Under the levels of engagement, we’ve added the phrase, “While maintaining a focus on inclusion to overcome discrimination and marginalization”. We’ve added this because all too often community engagement involves reaching out to those within immediate reach, rather than doing the hard work of engaging those that have traditionally been discriminated against and marginalized. It’s important to note that people who have endured discrimination and marginalization may be distrustful of, if not angry with, formal systems, such as the health sector. Overcoming this – a process that is sometimes called healing – may become a significant part of the work.

We’re proposing this model because in our experience, telling leaders in the health sector that community power is important for health often leads to blank stares – people just don’t know what to do with that information. However, the health sector is constantly engaging communities, often on the basis of wanting to make a health intervention ‘culturally appropriate’. Our view – which, to be clear, is based on the evidence – is that every single one of those engagements is an opportunity to do something that has been shown to protect health and reduce the risks to health – build community power.

In fact, my contention is that given just how clear the evidence is, not doing so would be clinically negligent, if not morally bankrupt.

Those strong words bring me to the end of the narrative that I have drawn from my review of the biomedical research linking community power and health. My work continues, however. I’m currently looking at what public health practitioners (primarily in the US) need to embrace community power building as an integral part of what they do. Our working hypothesis is that the research has not been ‘translated’ for people in practice but I’m currently testing that through interviews of leaders in public health.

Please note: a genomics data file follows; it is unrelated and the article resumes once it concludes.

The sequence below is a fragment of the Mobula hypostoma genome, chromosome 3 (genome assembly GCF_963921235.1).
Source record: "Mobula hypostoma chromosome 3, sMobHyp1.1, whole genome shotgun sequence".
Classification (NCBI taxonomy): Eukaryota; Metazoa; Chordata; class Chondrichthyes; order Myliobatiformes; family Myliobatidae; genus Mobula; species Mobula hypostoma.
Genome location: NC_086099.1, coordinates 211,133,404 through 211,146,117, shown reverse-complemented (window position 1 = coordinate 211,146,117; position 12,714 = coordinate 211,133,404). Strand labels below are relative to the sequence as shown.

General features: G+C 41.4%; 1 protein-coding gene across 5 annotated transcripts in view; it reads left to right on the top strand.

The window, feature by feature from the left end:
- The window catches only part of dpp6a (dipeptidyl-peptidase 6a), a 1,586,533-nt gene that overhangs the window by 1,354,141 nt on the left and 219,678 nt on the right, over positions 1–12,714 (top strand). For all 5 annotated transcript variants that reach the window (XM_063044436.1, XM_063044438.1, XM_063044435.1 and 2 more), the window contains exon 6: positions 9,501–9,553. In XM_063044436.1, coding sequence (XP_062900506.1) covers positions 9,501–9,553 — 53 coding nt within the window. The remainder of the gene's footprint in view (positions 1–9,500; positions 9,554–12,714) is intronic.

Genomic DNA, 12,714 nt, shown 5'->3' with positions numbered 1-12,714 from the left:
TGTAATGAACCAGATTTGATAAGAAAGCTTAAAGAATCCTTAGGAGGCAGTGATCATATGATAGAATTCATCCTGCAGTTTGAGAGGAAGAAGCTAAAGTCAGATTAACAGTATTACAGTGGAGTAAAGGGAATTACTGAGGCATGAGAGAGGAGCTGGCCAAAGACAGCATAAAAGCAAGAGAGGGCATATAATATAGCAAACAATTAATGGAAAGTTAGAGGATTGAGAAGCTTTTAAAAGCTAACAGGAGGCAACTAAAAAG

Until next time.

Pritpal S Tamber


  • Throughout this post, I have used ‘we’ because a version of the above model was first drawn for an article that I wrote with Anthony Iton and Bob Ross of The California Endowment. That article is currently being reviewed by a journal. If it is published (and includes a version of the above model), I will update this post with a link to it.
  • The terms used to describe the depth of engagement (in the horizontal arrow across the across the top) were taken from the Spectrum of Community Engagement to Ownership by Rosa Gonzalez of Facilitating Power, a document that I really like because of its incisive introduction and notes for practitioners.
  • Although we have used the word ‘inclusion’ in the model, I am much taken by john a powell’s contention that inclusion is not enough as it assumes that the thing you’re being included in is the right shape for everyone (see the previous post)
  • It is, of course, naive to assume that a community with power is able to use it to improve its circumstances. So much depends on the social position of the community members and their networks, culture, and political context, as well as how open policymakers and institutions are to change.
  • To cite the above model, consider the following format: Tamber PS. A Model Linking Community Engagement, Health Improvement and Community Power [Internet]. London: Pritpal S Tamber Ltd; 2022 April 7 [cited on YYYY MM DD]. Available from: https://www.pstamber.com/a-model-linking-community-engagement-health-improvement-and-community-power

The photo behind the title is by Mike Hindle on Unsplash.

Pritpal S Tamber

I’m a doctor who trained as a medical editor and publisher and now researches and consults on the link between community power and health equity. My interest in community power started when I was the Physician Editor of TEDMED and is explained in My Perspective. I also work as a freelance medical editor and publisher for organisations that want to write high-quality articles and a strategy for their publishing and promotion. Find out more on my About page.